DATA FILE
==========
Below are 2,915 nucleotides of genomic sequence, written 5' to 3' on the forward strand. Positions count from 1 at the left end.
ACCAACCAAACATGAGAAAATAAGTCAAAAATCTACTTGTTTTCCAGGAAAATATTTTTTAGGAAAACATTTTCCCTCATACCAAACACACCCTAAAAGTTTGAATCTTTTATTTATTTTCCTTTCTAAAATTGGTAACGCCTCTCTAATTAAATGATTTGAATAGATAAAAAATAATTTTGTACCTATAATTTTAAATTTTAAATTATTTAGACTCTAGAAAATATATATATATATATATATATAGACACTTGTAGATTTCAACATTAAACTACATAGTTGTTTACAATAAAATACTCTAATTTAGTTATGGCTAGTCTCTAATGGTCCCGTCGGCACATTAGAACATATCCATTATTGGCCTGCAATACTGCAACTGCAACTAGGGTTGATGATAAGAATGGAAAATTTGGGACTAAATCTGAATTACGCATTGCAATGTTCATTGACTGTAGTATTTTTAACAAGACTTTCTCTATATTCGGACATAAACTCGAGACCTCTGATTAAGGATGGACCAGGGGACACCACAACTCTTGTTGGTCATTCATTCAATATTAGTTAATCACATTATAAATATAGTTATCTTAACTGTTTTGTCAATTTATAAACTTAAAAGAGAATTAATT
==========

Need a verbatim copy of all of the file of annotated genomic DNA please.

Below are 2,915 nucleotides of genomic sequence, written 5' to 3' on the forward strand. Positions count from 1 at the left end.
ACCAACCAAACATGAGAAAATAAGTCAAAAATCTACTTGTTTTCCAGGAAAATATTTTTTAGGAAAACATTTTCCCTCATACCAAACACACCCTAAAAGTTTGAATCTTTTATTTATTTTCCTTTCTAAAATTGGTAACGCCTCTCTAATTAAATGATTTGAATAGATAAAAAATAATTTTGTACCTATAATTTTAAATTTTAAATTATTTAGACTCTAGAAAATATATATATATATATATATATAGACACTTGTAGATTTCAACATTAAACTACATAGTTGTTTACAATAAAATACTCTAATTTAGTTATGGCTAGTCTCTAATGGTCCCGTCGGCACATTAGAACATATCCATTATTGGCCTGCAATACTGCAACTGCAACTAGGGTTGATGATAAGAATGGAAAATTTGGGACTAAATCTGAATTACGCATTGCAATGTTCATTGACTGTAGTATTTTTAACAAGACTTTCTCTATATTCGGACATAAACTCGAGACCTCTGATTAAGGATGGACCAGGGGACACCACAACTCTTGTTGGTCATTCATTCAATATTAGTTAATCACATTATAAATATAGTTATCTTAACTGTTTTGTCAATTTATAAACTTAAAAGAGAATTAATT